Ovalbumin (OVA) was dissolved in sterile water at 1 mg/ml and emulsified with an equal volume of Incomplete Freund’s Adjuvant (IFA, DIFCO, Detriot, MI) just prior to injection. One-hundred microlitres of antigen–adjuvant mixture was injected subcutaneously (s.c.) at the base of the tail. Each animal received 50 μg OVA on day 0 and again on day 21. M. vaccae was administered as 107, 108 or 109 organisms in 100 μl saline given s.c. on day 42; on the same days, controls received saline only. There were eight mice in each group. Sera were collected on day 32 (i.e. after immunization with OVA but before treatment with M. vaccae) and again on days 52 and 70.
In further experiments the immunization schedule was identical, but treatment with M. vaccae preparations (107) was continued for a further two doses, given on days 53 and 81. Controls received saline only. There were four or five mice in each group. Sera were collected on days 46, 67, 91 and 109.
All animals were earmarked so that longitudinal studies were possible in each individual animal, and data could be normalized by calculating changes in IgE level relative to the reading in the sample taken after immunization, but before treatment.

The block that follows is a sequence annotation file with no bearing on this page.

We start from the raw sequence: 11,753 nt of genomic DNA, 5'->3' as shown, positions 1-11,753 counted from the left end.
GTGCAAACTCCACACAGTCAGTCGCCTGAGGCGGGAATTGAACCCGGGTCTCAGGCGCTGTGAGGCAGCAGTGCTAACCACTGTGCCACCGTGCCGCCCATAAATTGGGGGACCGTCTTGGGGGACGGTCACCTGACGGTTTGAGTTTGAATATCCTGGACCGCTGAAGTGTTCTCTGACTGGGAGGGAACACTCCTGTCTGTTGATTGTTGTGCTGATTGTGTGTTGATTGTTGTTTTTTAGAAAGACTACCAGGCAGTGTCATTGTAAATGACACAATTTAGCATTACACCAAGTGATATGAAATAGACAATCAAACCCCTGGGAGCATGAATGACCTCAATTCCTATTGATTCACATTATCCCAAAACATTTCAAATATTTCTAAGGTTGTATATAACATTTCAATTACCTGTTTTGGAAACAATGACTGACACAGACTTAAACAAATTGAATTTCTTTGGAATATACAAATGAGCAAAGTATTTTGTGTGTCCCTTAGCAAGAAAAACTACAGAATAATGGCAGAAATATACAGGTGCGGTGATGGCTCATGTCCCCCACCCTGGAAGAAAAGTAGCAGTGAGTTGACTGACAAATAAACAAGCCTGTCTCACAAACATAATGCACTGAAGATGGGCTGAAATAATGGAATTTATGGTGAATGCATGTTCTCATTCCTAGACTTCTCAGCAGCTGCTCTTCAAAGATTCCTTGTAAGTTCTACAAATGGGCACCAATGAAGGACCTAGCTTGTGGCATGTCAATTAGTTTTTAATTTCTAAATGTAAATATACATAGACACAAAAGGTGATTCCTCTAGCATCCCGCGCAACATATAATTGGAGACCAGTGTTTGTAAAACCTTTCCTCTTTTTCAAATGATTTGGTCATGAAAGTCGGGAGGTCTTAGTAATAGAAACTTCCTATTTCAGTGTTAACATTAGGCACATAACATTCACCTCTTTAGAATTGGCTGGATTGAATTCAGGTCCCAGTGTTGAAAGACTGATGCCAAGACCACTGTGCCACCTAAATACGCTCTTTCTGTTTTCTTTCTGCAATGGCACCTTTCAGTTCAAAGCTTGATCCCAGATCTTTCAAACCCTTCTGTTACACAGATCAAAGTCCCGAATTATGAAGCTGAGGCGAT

Total IgE levels in serum samples
Total IgE levels were determined by a sandwich enzyme-linked immunosorbent assay (ELISA) using purified antimouse IgE monoclonal antibody (mAb) (Pharmingen, 02 111D, via Cambridge Bioscience, Cambridge, UK) as capture antibody to coat the microtitre plate, and biotinylated antimouse IgE mAb (Pharmingen, 02 122D) was used as detecting antibody. The protocol was as recommended by the manufacturer. Purified antimouse IgE mAb was diluted in coating buffer (0·1 m NaHCO3, pH 8·2) at a concentration of 2 μg/ml and adsorbed to the wells of a 96-well microtitre plate (Corning, NY) at 4°, overnight. Uncoated sites in the wells were blocked with blocking buffer (2% bovine serum albumin (BSA) in phosphate-buffered saline (PBS)), for 2 hr at 37°, and the wells were washed three times with PBST (PBS–0·05% Tween). The serum samples were diluted (1:25) in blocking buffer and incubated with the bound anti-IgE mAb for 1 hr at 37°; the wells were then washed three times with PBST. Biotinylated anti-mouse IgE mAb was added to each well, at a dilution of 2 μg/ml in blocking buffer, and incubated at 37° for 1 hr. After the wells had been washed three times with PBST, ExtrAvidin conjugated to alkaline phosphatase (Sigma, Poole, Dorset, UK) was added at a dilution of 1:1000 and incubated at 37° for 1 hr. The wells were washed three times with PBST and the substrate solution added (pNPP; Sigma, N-2770). The absorbance values of the solutions in each well were recorded by using an ELISA plate reader at 405 nm. IgE levels were calculated by reference to standard curves of known amounts of purified mouse IgE (Pharmingen, 03 121D).